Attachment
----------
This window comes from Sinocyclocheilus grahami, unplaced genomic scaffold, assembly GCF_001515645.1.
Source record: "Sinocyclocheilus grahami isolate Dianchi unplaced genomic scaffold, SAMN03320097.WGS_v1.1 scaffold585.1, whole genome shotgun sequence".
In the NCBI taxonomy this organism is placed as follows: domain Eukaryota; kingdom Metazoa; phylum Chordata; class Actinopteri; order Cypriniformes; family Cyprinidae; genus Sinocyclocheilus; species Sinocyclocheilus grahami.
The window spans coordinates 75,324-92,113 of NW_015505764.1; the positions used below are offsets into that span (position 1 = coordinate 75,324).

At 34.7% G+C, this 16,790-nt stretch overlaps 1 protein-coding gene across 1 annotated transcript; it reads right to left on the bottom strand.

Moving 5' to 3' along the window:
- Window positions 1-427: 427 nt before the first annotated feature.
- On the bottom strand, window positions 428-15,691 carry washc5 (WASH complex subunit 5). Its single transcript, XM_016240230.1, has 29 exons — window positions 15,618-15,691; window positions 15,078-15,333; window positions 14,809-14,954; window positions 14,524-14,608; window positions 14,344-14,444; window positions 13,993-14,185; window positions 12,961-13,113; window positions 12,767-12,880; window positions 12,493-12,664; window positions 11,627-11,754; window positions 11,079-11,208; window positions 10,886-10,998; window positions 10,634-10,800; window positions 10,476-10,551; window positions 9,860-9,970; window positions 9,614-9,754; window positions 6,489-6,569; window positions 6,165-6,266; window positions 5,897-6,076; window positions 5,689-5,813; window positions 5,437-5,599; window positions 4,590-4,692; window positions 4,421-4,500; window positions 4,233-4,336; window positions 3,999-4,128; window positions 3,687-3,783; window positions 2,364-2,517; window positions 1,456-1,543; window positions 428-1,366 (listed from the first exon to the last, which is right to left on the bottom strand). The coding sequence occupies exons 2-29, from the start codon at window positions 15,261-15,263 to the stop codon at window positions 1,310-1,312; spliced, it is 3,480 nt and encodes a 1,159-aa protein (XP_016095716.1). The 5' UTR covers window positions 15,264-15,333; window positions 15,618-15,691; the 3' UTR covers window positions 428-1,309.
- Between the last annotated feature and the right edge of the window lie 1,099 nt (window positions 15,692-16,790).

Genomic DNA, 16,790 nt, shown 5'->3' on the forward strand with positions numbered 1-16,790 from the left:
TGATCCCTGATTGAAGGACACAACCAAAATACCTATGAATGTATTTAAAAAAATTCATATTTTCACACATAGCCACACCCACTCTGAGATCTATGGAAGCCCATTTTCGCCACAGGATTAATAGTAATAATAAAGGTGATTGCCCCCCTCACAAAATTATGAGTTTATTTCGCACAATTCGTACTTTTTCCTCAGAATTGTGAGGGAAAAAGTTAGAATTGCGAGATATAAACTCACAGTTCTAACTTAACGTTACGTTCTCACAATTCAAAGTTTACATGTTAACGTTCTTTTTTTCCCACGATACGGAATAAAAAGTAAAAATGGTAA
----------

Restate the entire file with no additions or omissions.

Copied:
This window comes from Sinocyclocheilus grahami, unplaced genomic scaffold, assembly GCF_001515645.1.
Source record: "Sinocyclocheilus grahami isolate Dianchi unplaced genomic scaffold, SAMN03320097.WGS_v1.1 scaffold585.1, whole genome shotgun sequence".
In the NCBI taxonomy this organism is placed as follows: domain Eukaryota; kingdom Metazoa; phylum Chordata; class Actinopteri; order Cypriniformes; family Cyprinidae; genus Sinocyclocheilus; species Sinocyclocheilus grahami.
The window spans coordinates 75,324-92,113 of NW_015505764.1; the positions used below are offsets into that span (position 1 = coordinate 75,324).

At 34.7% G+C, this 16,790-nt stretch overlaps 1 protein-coding gene across 1 annotated transcript; it reads right to left on the bottom strand.

Moving 5' to 3' along the window:
- Window positions 1-427: 427 nt before the first annotated feature.
- On the bottom strand, window positions 428-15,691 carry washc5 (WASH complex subunit 5). Its single transcript, XM_016240230.1, has 29 exons — window positions 15,618-15,691; window positions 15,078-15,333; window positions 14,809-14,954; window positions 14,524-14,608; window positions 14,344-14,444; window positions 13,993-14,185; window positions 12,961-13,113; window positions 12,767-12,880; window positions 12,493-12,664; window positions 11,627-11,754; window positions 11,079-11,208; window positions 10,886-10,998; window positions 10,634-10,800; window positions 10,476-10,551; window positions 9,860-9,970; window positions 9,614-9,754; window positions 6,489-6,569; window positions 6,165-6,266; window positions 5,897-6,076; window positions 5,689-5,813; window positions 5,437-5,599; window positions 4,590-4,692; window positions 4,421-4,500; window positions 4,233-4,336; window positions 3,999-4,128; window positions 3,687-3,783; window positions 2,364-2,517; window positions 1,456-1,543; window positions 428-1,366 (listed from the first exon to the last, which is right to left on the bottom strand). The coding sequence occupies exons 2-29, from the start codon at window positions 15,261-15,263 to the stop codon at window positions 1,310-1,312; spliced, it is 3,480 nt and encodes a 1,159-aa protein (XP_016095716.1). The 5' UTR covers window positions 15,264-15,333; window positions 15,618-15,691; the 3' UTR covers window positions 428-1,309.
- Between the last annotated feature and the right edge of the window lie 1,099 nt (window positions 15,692-16,790).

Genomic DNA, 16,790 nt, shown 5'->3' on the forward strand with positions numbered 1-16,790 from the left:
TGATCCCTGATTGAAGGACACAACCAAAATACCTATGAATGTATTTAAAAAAATTCATATTTTCACACATAGCCACACCCACTCTGAGATCTATGGAAGCCCATTTTCGCCACAGGATTAATAGTAATAATAAAGGTGATTGCCCCCCTCACAAAATTATGAGTTTATTTCGCACAATTCGTACTTTTTCCTCAGAATTGTGAGGGAAAAAGTTAGAATTGCGAGATATAAACTCACAGTTCTAACTTAACGTTACGTTCTCACAATTCAAAGTTTACATGTTAACGTTCTTTTTTTCCCACGATACGGAATAAAAAGTAAAAATGGTAA